What do you know about the history of the screw? I knew little until this week when I read Witold Rybczynski’s 2000 book One Good Turn, A Natural History of the Screwdriver and the Screw
I stumbled upon this book while researching our recent post on drive styles. The book details Rybczynski’s search for the greatest workman’s tool of the past millennium.
Instead of doing a simple review, I’ve compiled a list of the top 8 facts I learned about the history of the screwdriver and the screw. Enjoy!
1) Many of the workman’s tools we use today were invented during the Roman Age or even before.
Rybczynski explores the histories of several other tools such as the saw, the plane, the chisel, and the level. He discovers that all of these tools were invented during the Roman age if not before. The chisel, for example, dates from the Bronze Age.
2) The threading on a screw forms the shape of a helix, not a spiral.
This is a common mistake. Rybczynski writes, “A spiral is a curve that winds around a fixed point with a continuously increasing radius…A helix…is a three-dimensional curve that twists around a cylinder at a constant inclined angle” (111). Spiral staircases form helixes, not spirals.
3) The screw firsts appears in machinery during the time of the Ancient Greeks, when screws were used in presses of various kinds.
Screws were first used in olive presses and grape presses. In the Middle Ages, this mechanism was adapted for use in the printing press and the paper press. The screw mechanism allows for tremendous force to be exerted on the object being pressed with minimal effort. For example, imagine a press whose large screw has a pitch of one inch and which is turned by means of a handspike three feet long. A pressure of only 40 pounds on the handspike will exert a pressure of more than nine thousand pounds on the olives or grapes.
4) Some of the earliest screws to be used as fasteners were used in military weapons.
For example, screws were widely used in putting firearms together in the early 16th century. The threads provided a snugger fit that could survive the vibrations from the firing gun. Screws were also widely used in assembly armor. When screws are inserted into metal their threads must be fairly accurate in order to fit properly into the receiving threads. These screws were created by first hammering out a head and shank and then cutting the thread using a die called a screw plate.
5) Screws were originally used as fasteners for fixing two relatively thin pieces of material together.
Nails are more effective when they are longer. Even a tiny screw when properly installed will remain permanently fixed. To remove a screw without a screwdriver, one actually has to cut away the surrounding material.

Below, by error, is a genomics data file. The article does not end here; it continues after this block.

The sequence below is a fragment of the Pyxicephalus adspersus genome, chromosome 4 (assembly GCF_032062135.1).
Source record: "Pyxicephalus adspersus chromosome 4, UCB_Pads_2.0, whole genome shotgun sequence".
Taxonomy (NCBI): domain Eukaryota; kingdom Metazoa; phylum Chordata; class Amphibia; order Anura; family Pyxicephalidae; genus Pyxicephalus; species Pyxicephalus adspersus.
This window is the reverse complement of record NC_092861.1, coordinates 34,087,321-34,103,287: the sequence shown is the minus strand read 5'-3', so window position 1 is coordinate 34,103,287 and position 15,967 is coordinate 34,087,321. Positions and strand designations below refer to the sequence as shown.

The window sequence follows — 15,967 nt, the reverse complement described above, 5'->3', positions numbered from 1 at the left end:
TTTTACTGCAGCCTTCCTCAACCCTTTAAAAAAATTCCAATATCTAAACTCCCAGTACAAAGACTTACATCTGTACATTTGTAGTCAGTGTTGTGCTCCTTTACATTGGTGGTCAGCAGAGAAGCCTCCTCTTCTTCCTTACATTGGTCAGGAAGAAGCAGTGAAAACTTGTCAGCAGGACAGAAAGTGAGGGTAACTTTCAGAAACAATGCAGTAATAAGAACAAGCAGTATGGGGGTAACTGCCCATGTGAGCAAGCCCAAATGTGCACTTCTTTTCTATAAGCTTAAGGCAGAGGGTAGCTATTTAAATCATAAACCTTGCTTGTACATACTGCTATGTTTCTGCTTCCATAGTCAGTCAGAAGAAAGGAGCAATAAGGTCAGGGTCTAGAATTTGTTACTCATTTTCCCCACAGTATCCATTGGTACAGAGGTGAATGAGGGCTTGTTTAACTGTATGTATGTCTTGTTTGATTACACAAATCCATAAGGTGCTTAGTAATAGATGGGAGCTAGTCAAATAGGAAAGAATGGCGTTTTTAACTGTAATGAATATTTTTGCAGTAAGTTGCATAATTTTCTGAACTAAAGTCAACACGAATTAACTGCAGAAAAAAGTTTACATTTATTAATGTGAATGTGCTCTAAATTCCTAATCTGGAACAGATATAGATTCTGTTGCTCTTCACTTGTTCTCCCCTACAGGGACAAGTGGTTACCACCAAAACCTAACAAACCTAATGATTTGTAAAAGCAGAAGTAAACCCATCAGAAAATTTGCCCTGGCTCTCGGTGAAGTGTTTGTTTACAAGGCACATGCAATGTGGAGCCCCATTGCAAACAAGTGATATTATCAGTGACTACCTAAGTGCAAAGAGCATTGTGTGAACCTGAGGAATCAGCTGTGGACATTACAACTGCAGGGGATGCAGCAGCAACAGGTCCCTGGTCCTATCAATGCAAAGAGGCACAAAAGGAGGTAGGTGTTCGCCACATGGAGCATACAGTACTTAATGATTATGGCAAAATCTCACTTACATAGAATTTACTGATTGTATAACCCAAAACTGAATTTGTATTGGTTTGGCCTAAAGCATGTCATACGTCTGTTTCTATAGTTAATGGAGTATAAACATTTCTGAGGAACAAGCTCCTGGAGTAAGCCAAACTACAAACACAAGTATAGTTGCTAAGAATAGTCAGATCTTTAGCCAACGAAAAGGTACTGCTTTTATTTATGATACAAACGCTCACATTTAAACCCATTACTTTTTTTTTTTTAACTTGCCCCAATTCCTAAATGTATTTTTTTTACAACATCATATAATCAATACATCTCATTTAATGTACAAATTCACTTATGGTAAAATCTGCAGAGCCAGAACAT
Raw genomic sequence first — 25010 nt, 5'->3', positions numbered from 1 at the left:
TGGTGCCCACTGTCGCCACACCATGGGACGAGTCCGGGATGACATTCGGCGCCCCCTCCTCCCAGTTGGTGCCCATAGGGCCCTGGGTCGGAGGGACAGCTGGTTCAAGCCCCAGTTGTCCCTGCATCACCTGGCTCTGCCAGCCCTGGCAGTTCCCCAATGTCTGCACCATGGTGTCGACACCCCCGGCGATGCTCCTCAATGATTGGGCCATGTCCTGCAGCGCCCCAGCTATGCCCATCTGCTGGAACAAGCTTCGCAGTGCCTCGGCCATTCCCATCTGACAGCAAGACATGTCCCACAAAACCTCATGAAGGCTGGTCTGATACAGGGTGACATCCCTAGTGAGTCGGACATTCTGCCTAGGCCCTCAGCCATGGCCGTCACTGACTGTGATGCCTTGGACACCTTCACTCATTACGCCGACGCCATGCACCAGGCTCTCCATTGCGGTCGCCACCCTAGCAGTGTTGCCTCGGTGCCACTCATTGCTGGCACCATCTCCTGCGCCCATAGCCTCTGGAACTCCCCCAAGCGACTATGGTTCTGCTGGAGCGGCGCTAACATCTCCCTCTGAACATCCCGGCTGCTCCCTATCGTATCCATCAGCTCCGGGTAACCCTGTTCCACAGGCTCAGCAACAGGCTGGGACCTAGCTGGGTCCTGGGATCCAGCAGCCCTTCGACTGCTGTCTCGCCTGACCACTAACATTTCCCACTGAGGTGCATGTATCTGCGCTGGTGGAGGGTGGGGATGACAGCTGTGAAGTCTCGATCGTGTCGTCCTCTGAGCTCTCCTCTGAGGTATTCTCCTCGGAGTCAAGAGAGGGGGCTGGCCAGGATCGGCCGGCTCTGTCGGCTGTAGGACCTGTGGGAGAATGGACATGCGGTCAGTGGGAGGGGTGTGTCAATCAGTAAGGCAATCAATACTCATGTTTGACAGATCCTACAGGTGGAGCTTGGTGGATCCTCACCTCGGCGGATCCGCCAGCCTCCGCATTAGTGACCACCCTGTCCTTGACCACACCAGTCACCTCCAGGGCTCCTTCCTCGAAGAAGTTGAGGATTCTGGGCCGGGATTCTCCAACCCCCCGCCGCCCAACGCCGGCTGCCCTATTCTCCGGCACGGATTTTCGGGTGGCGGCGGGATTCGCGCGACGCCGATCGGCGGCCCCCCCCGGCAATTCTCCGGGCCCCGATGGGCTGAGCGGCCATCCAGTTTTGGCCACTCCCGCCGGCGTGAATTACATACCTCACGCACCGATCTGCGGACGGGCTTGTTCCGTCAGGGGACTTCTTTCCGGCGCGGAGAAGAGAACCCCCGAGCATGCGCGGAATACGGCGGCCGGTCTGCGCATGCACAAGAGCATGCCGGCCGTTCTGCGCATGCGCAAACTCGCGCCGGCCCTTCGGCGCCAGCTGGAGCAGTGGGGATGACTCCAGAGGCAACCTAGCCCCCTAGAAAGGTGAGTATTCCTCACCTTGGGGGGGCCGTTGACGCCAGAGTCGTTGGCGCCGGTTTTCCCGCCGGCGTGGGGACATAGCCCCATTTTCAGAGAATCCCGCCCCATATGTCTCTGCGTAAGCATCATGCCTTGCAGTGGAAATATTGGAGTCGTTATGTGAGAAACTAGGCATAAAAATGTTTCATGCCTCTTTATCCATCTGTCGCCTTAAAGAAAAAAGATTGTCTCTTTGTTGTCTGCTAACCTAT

6) Although screws were in use as fasteners by the mid-fifteenth century, factory production of screws didn’t start until the mid-1700’s.
As a screw manufacturer, it’s hard to imagine screws being carved by hand. Whole families literally worked day and night to file threads and cut slots in the heads of the screws. In England, blacksmiths delivered large quantities of nails formed with heads to families who then cut a slot in the head and laboriously filed the threading by hand. Not surprisingly, this tedious labor produced poor results-the screws were uneven with shallow threads. The cost of producing screws in this manner was so high that screws were sold individually.
7) The first screw factory was a financial failure.
In 1760 England, Job and William Wyatt patented a design for a machine that could produce screws automatically. It took them 16 years to raise the capital to open a factory. The Wyatt’s machine made a labor of several minutes into one of six or seven seconds while producing a much higher quality product. For some reason, the Wyatt brothers’ business was not successful. Their successors, however, were able to make their business profitable and produced 16,000 screws a day with a team of 30 people.
8) A machine for producing tapered threads was not invented until 1842.
At the time, the lathes that produced screws were incapable of producing the tapered threading visible on a modern screw. Without tapering, the thread could not continue until the tip of the screw. This meant that a hole needed to be drilled before a screw could be installed. In the 1840’s, several American manufacturers received patents for machines that could produce a tapered thread. This technological innovation helped the United States become the most important screw manufacturer in the world.
Overall, a very engaging read. Make sure to check out Rybczynski’s book to learn more about the history of hand tools and machinery.